LlamaIndex Use Cases

LlamaIndex data structures and parameters offer distinct use cases and advantages. This guide should paint a picture of how you can use LlamaIndex to solve your own data needs. We go through each use case, and describe the index tools you can use for each use case.

By Use Cases

Use Case: Just Starting Out

To start with, you will mostly likely want to use a Vector Store Index. Vector Store Indices are a simple and effective tool that allows you to answer a query over a large corpus of data. When you define a Vector Store Index over a collection of documents, it embeds each text chunk and stores the embedding in an underlying vector store. To answer a query, the vector store index embeds the query, fetches the top-k text chunks by embedding similarity, and runs the LLM over these chunks in order to synthesize the answer. The starter example shows how to get started using a Vector Store Index (GPTSimpleVectorIndex). See Embedding Support How-To for a more detailed treatment of all vector store indices (e.g. using Faiss, Weaviate).

Our Vector Store Indices are good to start with because they generalize to a broad variety of use cases. For a more detailed/advanced treatment of different use cases and how they map to indices, please see below.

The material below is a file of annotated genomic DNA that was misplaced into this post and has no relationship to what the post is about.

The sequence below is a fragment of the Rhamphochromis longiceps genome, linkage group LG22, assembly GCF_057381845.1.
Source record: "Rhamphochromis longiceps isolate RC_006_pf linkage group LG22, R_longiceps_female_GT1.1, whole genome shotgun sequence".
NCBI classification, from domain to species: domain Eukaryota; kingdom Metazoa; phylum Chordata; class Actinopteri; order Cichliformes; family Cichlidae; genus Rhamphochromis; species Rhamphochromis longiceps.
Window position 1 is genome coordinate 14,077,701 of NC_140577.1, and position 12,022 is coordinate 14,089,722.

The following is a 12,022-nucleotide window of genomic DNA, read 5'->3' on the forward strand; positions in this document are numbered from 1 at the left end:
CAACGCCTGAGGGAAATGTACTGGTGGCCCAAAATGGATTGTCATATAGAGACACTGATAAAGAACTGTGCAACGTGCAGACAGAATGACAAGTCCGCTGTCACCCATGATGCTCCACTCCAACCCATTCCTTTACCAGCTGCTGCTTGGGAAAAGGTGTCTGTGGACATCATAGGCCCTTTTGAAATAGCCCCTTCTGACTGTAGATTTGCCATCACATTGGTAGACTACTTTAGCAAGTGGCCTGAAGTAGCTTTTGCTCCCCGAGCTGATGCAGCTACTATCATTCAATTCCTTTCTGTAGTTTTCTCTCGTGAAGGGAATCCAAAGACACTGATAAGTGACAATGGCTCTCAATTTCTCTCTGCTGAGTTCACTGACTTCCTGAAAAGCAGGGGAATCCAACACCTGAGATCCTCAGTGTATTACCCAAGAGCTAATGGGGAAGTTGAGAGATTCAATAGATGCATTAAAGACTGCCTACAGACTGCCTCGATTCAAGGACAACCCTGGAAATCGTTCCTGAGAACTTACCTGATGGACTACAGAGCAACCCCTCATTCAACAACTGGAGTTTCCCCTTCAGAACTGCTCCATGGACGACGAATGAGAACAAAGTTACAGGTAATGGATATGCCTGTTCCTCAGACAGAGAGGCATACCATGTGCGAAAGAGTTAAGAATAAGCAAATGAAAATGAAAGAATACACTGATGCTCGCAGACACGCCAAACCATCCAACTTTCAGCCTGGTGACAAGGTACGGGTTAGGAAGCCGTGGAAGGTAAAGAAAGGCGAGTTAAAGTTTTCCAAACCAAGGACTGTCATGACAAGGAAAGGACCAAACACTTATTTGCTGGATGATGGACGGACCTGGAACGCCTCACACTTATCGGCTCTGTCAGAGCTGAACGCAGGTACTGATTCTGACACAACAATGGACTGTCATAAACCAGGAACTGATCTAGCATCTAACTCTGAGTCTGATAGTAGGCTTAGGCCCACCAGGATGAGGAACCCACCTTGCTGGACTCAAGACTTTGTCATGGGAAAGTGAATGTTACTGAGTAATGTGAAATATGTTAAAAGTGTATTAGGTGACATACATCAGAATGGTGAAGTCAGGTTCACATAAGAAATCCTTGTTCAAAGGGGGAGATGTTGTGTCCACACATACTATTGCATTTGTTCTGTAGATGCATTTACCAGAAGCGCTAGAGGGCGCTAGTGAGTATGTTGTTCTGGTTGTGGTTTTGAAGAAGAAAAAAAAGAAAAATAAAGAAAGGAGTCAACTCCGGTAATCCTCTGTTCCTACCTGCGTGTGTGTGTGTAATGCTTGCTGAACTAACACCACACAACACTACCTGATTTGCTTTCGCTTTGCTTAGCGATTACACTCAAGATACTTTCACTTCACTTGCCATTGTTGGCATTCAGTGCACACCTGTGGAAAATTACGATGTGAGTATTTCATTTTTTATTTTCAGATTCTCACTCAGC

Use Case: Connecting LlamaIndex to an External Data Source of Documents

To connect LlamaIndex to a large external data source of documents, you will want to use one of our data connectors, or construct Document objects manually (see the primer guide for how).

Then you will likely want to use a Vector Store Index.

Use Case: Summarization over Documents

You want to perform a summarization query over your collection of documents. A summarization query requires GPT to iterate through many if not most documents in order to synthesize an answer. For instance, a summarization query could look like one of the following:

  • “What is a summary of this collection of text?”

  • “Give me a summary of person X’s experience with the company.”

You can use most indices e.g. a Vector Store Index, a list index (GPTListIndex) to construct a summary with response_mode="tree_summarize". See here for more details on response modes.